Bookmark:
Delicious Digg Newsvine Google Yahoo Reddit Magnoliacom Furl Facebook

Related Links

Read the study at:

Related News Press

News and information

Nano-supercapacitors for electric cars July 25th, 2014

New imaging agent provides better picture of the gut July 25th, 2014

Breakthrough laser experiment reveals liquid-like motion of atoms in an ultra-cold cluster: University of Leicester research team unlocks insights into creation of new nano-materials July 25th, 2014

Scientists Test Nanoparticle "Alarm Clock" to Awaken Immune Systems Put to Sleep by Cancer July 25th, 2014

Thin films

Oregon chemists eye improved thin films with metal substitution: Solution-based inorganic process could drive more efficient electronics and solar devices July 21st, 2014

Even geckos can lose their grip July 9th, 2014

Shrinky Dinks close the gap for nanowires July 1st, 2014

Micro-manufacturing breakthrough is wired for sound June 24th, 2014

Govt.-Legislation/Regulation/Funding/Policy

New imaging agent provides better picture of the gut July 25th, 2014

A*STAR and industry form S$200M semiconductor R&D July 25th, 2014

NNCO Announces an Interactive Webinar: Progress Review on the Coordinated Implementation of the National Nanotechnology Initiative 2011 Environmental, Health, and Safety Research Strategy July 23rd, 2014

Nano-sized Chip "Sniffs Out" Explosives Far Better than Trained Dogs: TAU researcher's groundbreaking sensor detects miniscule concentrations of hazardous materials in the air July 23rd, 2014

Discoveries

New imaging agent provides better picture of the gut July 25th, 2014

Breakthrough laser experiment reveals liquid-like motion of atoms in an ultra-cold cluster: University of Leicester research team unlocks insights into creation of new nano-materials July 25th, 2014

Scientists Test Nanoparticle "Alarm Clock" to Awaken Immune Systems Put to Sleep by Cancer July 25th, 2014

Iranian Scientists Produce Transparent Nanocomposite Coatings with Longer Lifetime July 24th, 2014

Materials/Metamaterials

Silicene Labs Announces the Launch of 2D Materials Briefing Book™ and 2D Materials Road-Heat Map™: Contributors Include One of the World's Foremost 2D Materials Scientists July 25th, 2014

Silicene Labs Announces the Launch of Patent-Pending, 2D Materials Composite Index™ : The Initial 2D Materials Composite Index™ for Q2 2014 Is: 857.3; Founders Include World-Renowned Physicist and Seasoned Business and IP Professionals July 24th, 2014

Iranian Scientists Produce Transparent Nanocomposite Coatings with Longer Lifetime July 24th, 2014

Penn Study: Understanding Graphene’s Electrical Properties on an Atomic Level July 22nd, 2014

Announcements

Nano-supercapacitors for electric cars July 25th, 2014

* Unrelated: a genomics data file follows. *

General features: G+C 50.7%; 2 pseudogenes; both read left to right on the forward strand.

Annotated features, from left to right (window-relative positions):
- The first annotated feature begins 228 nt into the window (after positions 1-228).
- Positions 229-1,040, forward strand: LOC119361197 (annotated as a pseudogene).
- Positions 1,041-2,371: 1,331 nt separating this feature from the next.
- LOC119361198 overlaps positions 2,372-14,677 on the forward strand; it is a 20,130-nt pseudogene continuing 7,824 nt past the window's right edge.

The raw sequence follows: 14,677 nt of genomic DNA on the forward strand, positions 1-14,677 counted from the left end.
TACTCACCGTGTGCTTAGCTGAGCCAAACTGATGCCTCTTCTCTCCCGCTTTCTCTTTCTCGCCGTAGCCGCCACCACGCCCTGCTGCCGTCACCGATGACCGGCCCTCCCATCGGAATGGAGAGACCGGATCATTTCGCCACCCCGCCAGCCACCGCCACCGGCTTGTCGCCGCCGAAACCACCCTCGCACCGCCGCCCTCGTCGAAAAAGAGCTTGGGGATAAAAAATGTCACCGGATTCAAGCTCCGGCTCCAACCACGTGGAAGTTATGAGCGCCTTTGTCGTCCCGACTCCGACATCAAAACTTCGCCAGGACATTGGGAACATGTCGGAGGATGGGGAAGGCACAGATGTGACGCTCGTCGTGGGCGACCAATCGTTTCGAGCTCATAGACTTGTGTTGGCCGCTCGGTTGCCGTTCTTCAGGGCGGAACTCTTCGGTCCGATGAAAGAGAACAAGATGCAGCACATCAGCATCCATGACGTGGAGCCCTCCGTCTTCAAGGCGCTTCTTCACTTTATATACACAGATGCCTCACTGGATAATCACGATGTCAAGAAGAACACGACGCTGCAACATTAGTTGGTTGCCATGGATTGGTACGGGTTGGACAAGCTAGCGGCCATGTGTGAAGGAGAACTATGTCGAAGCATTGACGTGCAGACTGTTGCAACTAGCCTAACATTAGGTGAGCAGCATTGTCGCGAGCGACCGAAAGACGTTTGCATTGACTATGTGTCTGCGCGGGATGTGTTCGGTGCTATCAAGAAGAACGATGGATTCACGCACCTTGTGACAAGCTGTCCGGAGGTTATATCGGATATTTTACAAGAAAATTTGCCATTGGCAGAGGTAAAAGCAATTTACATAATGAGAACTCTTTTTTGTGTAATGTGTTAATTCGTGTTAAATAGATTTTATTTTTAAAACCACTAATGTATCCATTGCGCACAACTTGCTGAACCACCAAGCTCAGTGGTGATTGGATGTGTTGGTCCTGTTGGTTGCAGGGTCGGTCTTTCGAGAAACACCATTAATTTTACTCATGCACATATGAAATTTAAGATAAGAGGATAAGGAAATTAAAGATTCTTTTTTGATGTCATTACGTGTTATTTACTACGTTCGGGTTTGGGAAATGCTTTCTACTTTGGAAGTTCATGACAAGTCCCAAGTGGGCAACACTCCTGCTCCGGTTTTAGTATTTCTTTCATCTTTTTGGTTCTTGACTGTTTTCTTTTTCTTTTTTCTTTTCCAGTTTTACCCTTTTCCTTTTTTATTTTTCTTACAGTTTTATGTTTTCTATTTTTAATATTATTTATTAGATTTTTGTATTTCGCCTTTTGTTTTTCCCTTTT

New imaging agent provides better picture of the gut July 25th, 2014

Breakthrough laser experiment reveals liquid-like motion of atoms in an ultra-cold cluster: University of Leicester research team unlocks insights into creation of new nano-materials July 25th, 2014

Scientists Test Nanoparticle "Alarm Clock" to Awaken Immune Systems Put to Sleep by Cancer July 25th, 2014

Interviews/Book Reviews/Essays/Reports/Podcasts/Journals

Silicene Labs Announces the Launch of 2D Materials Briefing Book™ and 2D Materials Road-Heat Map™: Contributors Include One of the World's Foremost 2D Materials Scientists July 25th, 2014

New imaging agent provides better picture of the gut July 25th, 2014

Breakthrough laser experiment reveals liquid-like motion of atoms in an ultra-cold cluster: University of Leicester research team unlocks insights into creation of new nano-materials July 25th, 2014

Scientists Test Nanoparticle "Alarm Clock" to Awaken Immune Systems Put to Sleep by Cancer July 25th, 2014

Energy

Oregon chemists eye improved thin films with metal substitution: Solution-based inorganic process could drive more efficient electronics and solar devices July 21st, 2014

Steam from the sun: New spongelike structure converts solar energy into steam July 21st, 2014

3-D nanostructure could benefit nanoelectronics, gas storage: Rice U. researchers predict functional advantages of 3-D boron nitride July 15th, 2014

Nanotechnology that will impact the Security & Defense sectors to be discussed at NanoSD2014 conference July 8th, 2014

Photonics/Optics/Lasers

NUS scientists use low cost technique to improve properties and functions of nanomaterials: By 'drawing' micropatterns on nanomaterials using a focused laser beam, scientists could modify properties of nanomaterials for effective applications in photonic and optoelectric applicat July 22nd, 2014

Carbyne morphs when stretched: Rice University calculations show carbon-atom chain would go metal to semiconductor July 21st, 2014

Tiny laser sensor heightens bomb detection sensitivity July 19th, 2014

Future Electronics May Depend on Lasers, Not Quartz July 17th, 2014

NanoNews-Digest
The latest news from around the world, FREE



  Premium Products
NanoNews-Custom
Only the news you want to read!
 Learn More
NanoTech-Transfer
University Technology Transfer & Patents
 Learn More
NanoStrategies
Full-service, expert consulting
 Learn More














ASP
Nanotechnology Now Featured Books




NNN

The Hunger Project







© Copyright 1999-2014 7th Wave, Inc. All Rights Reserved PRIVACY POLICY :: CONTACT US :: STATS :: SITE MAP :: ADVERTISE